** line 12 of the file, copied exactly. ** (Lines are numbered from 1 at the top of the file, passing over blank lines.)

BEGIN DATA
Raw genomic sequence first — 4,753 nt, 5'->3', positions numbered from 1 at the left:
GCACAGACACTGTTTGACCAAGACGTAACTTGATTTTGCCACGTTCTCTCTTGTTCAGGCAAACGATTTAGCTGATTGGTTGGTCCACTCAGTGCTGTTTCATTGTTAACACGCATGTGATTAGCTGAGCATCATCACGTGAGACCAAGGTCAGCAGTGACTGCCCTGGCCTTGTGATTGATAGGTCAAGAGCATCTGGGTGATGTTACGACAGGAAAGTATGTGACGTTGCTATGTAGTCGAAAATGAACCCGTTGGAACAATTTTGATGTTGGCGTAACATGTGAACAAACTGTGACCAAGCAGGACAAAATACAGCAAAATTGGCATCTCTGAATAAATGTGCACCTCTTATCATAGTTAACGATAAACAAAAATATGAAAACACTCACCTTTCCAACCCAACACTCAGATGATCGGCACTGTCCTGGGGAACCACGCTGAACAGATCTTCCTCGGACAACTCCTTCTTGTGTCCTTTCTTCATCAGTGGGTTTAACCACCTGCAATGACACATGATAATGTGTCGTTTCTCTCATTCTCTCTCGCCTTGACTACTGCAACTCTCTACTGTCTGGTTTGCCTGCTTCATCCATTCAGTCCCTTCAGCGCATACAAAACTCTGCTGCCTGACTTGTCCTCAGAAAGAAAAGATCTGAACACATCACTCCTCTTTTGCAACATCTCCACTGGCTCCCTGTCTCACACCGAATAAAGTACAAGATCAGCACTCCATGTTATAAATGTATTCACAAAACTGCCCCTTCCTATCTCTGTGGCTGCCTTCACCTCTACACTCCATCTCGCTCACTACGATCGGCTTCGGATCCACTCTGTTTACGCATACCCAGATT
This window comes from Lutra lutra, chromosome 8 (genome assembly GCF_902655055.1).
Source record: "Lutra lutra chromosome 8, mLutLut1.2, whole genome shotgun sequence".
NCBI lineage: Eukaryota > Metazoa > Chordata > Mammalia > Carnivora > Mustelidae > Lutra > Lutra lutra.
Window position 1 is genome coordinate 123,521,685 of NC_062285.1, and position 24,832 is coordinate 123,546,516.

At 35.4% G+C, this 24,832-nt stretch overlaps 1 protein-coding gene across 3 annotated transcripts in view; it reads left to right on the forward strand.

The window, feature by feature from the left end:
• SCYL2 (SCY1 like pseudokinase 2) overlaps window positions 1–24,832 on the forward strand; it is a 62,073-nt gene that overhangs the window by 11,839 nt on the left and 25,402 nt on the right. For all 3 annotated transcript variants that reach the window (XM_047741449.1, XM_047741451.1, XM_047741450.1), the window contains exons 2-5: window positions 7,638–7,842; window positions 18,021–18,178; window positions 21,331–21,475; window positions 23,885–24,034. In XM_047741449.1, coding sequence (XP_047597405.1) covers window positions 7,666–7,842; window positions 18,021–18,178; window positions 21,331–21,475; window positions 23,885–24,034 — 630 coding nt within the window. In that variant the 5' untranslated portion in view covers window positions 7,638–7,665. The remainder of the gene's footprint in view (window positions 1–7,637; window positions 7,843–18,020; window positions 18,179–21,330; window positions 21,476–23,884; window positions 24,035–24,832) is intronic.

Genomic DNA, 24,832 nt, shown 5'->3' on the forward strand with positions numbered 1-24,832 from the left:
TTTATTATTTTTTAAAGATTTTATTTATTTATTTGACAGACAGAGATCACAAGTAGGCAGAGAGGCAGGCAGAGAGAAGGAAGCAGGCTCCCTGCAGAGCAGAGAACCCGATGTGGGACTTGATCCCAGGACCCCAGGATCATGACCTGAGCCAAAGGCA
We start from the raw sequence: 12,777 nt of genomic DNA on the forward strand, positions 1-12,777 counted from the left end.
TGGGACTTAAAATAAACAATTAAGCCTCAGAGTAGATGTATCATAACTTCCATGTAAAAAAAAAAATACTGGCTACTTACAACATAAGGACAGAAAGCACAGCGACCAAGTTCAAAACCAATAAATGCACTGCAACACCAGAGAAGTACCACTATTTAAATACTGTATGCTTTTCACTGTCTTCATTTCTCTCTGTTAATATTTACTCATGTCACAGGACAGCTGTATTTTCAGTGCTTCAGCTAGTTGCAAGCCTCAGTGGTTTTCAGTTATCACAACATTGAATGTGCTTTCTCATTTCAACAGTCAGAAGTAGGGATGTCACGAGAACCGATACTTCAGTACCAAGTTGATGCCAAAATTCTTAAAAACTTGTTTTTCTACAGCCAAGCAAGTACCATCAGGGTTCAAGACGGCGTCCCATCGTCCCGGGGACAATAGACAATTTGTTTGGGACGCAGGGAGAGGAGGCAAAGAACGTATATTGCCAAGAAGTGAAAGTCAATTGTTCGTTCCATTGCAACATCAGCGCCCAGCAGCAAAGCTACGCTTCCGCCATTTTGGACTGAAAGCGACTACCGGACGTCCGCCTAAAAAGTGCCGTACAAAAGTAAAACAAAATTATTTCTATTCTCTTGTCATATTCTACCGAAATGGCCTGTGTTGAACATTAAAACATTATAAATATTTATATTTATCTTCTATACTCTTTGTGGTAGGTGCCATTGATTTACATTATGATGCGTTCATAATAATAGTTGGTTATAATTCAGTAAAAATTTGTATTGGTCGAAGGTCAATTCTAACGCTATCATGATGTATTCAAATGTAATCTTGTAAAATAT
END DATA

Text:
We start from the raw sequence: 12,777 nt of genomic DNA on the forward strand, positions 1-12,777 counted from the left end.